Shanghai: From Ho To CEO

So, because academic summer exchanges are clearly my passion, I have just come back from a stint on the Study China program, where I was based at East China Normal University in Shanghai. And I thought I had better write a post to tell you all about it, and enlighten you on what’s going down in China.

But you see, Shanghai is a bit of a tough one to condense into a blog post. I’ve actually been sat here for the past five minutes, staring at an intimidatingly blank screen, and getting steadily more irritated with the little blinking cursor. STOP BLINKING.

My Chinese politics tutor [oh yeah, I had a Chinese politics tutor, swish] warned us of this geographical writers-block in our last lesson. He said something along the lines of :

“If you go to China for a few weeks you will struggle to describe what it’s like when you go home, if you go to China for over a year words will really fail you, and if you go to China for more than ten years you won’t even bother trying.”

Well I actually was only therefor three weeks, so that little surmise doesn’t exactly give me a get out of jail free card, but you get the gist. It’s a bloody complex country. With a population larger than the size of Europe, and with cultural and linguistic differences splintering regions into virtually separate countries, one of the main hot topics we debated whilst out there was why hasn’t China split into a series of smaller nations? Or at least, a loosely grouped federation? Someone from the north wouldn’t be able to communicate with someone from the south (even though they both speak Mandarin), and where do Hong Kong and Taiwan fit in? Oh, and don’t mention Tibet. And take the Chinese food we have back home, that’s Cantonese, you’ll only find it in a small region in the south.

See what I mean? Complex.

Any personal preconceptions I had of China was ashamedly limited; my previous brain time for the Chinese was reserved to acknowledging the fact they do good take-out, walk irritatingly slowly around campus, rock the peace pose, and were also going to take over the planet.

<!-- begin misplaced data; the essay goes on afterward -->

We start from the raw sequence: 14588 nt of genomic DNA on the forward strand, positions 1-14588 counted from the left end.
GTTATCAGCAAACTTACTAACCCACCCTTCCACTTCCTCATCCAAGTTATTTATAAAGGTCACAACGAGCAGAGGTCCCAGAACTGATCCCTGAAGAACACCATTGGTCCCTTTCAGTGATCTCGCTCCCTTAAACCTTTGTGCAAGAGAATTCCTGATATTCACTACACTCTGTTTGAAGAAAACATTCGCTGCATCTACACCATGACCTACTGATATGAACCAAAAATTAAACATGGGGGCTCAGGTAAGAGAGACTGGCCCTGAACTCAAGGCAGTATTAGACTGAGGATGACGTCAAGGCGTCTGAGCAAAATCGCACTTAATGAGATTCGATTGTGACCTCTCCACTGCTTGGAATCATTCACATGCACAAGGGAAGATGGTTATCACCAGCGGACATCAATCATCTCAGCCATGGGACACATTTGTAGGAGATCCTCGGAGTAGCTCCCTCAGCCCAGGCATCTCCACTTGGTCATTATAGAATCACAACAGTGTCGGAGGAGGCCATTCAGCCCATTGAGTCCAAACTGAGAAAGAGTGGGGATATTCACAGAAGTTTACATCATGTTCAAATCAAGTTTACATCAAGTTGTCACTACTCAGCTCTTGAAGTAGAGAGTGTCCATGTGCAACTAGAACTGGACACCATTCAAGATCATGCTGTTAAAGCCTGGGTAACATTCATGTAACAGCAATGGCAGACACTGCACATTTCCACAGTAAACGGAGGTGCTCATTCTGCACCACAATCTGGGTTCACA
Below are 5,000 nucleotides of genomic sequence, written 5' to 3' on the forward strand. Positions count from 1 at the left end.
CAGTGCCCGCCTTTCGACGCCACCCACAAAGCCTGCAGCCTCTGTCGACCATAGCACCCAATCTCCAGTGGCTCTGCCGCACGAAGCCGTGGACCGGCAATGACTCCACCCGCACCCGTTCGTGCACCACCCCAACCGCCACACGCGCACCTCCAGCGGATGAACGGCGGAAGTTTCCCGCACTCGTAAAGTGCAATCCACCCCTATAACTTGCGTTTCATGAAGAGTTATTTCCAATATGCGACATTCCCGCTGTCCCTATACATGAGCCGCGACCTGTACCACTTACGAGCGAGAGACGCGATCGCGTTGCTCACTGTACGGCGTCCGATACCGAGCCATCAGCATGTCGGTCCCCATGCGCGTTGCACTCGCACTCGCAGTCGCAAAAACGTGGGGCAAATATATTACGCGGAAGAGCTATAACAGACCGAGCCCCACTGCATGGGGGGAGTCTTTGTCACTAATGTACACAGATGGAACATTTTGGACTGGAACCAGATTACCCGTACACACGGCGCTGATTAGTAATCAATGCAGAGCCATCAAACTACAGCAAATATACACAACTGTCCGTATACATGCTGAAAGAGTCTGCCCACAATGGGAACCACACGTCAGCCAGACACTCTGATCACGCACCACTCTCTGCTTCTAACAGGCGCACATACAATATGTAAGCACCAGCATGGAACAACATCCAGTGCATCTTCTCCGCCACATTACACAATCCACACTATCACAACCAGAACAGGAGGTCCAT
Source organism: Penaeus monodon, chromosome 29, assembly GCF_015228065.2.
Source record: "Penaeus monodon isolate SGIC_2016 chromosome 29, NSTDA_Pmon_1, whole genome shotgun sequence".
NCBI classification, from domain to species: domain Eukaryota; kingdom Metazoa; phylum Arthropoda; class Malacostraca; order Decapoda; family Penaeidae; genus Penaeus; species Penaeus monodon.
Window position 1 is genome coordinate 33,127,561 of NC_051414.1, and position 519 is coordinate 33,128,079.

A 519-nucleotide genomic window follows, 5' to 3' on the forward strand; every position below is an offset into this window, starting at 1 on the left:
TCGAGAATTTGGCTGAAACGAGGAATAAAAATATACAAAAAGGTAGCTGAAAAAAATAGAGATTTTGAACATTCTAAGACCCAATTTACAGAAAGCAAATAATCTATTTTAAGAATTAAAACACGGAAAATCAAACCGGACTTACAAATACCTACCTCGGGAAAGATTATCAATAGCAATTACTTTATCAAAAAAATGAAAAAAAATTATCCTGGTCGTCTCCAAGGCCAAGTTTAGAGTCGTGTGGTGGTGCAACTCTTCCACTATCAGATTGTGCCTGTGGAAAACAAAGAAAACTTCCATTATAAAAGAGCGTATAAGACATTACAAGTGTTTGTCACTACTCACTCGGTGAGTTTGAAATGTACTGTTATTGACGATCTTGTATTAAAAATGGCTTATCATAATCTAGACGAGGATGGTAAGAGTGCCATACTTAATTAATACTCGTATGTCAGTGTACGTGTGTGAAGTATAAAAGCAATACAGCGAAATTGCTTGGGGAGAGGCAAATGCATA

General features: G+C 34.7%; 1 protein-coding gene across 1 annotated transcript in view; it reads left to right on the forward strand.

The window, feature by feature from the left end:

The likes of The Economist (because I definitely read The Economist…) is painting China to be one, big, hungry pubescent, whose rapidly growing appetite is gobbling up Africa and will/has ousted ‘The West’ from it’s comfy seat of global power [*que Mike Oldfield’s Tubular Bells]. One aspect which is interesting, is how China is having to adapt its communist ideology to justify its increasingly capitalist economic policy.

Sadly my experience out in ‘The Orient’ was limited to just seeing Shanghai, but thankfully that means this post can be reduced to describing my time out there, rather than constructing a geopolitical assessment of the whole of modern China [I can see you all breathe a sigh of relief].

IMG_8985

As covered in the title of this post, Shanghai has expertly navigated itself away from it’s previous sleazy ‘Whore of the Orient’ rep of the 1930’s. Ever since, despite a slight blip during the post-war-yay-for-socialism-screw-the-world decades, it has truly become an international hub, linking a notoriously closed off China to the rest of the globe.

Now Babs covered a lot of what has to be said about Shanghai in our previous post – so I am going to fall back on that overly-quoted phrase which has got many a kid through blagging a school report ‘a picture says a thousand words’.

So roll the camera

IMG_8805IMG_8833IMG_8832IMG_8844IMG_8839IMG_8852 IMG_8742IMG_9166Deep fried crab anyone?IMG_9195No? How about deep fried crickets instead?IMG_9251IMG_9217IMG_9283IMG_9089IMG_8876IMG_9261

And here I was hoping this blog post was going to be cathartic, and help ease my post-China blues. Nuh uh. Take me back now!

Revs

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